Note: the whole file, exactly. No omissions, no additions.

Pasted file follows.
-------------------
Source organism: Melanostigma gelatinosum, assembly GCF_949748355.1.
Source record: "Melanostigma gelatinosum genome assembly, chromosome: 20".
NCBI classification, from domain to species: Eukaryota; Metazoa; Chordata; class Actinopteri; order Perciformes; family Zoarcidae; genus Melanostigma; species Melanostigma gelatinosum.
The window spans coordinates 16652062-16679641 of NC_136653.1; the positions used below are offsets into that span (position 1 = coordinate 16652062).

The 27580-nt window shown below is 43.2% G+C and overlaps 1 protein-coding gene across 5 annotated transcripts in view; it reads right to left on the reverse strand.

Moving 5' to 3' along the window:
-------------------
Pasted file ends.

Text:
Source organism: Melanostigma gelatinosum, assembly GCF_949748355.1.
Source record: "Melanostigma gelatinosum genome assembly, chromosome: 20".
NCBI classification, from domain to species: Eukaryota; Metazoa; Chordata; class Actinopteri; order Perciformes; family Zoarcidae; genus Melanostigma; species Melanostigma gelatinosum.
The window spans coordinates 16652062-16679641 of NC_136653.1; the positions used below are offsets into that span (position 1 = coordinate 16652062).

The 27580-nt window shown below is 43.2% G+C and overlaps 1 protein-coding gene across 5 annotated transcripts in view; it reads right to left on the reverse strand.

Moving 5' to 3' along the window: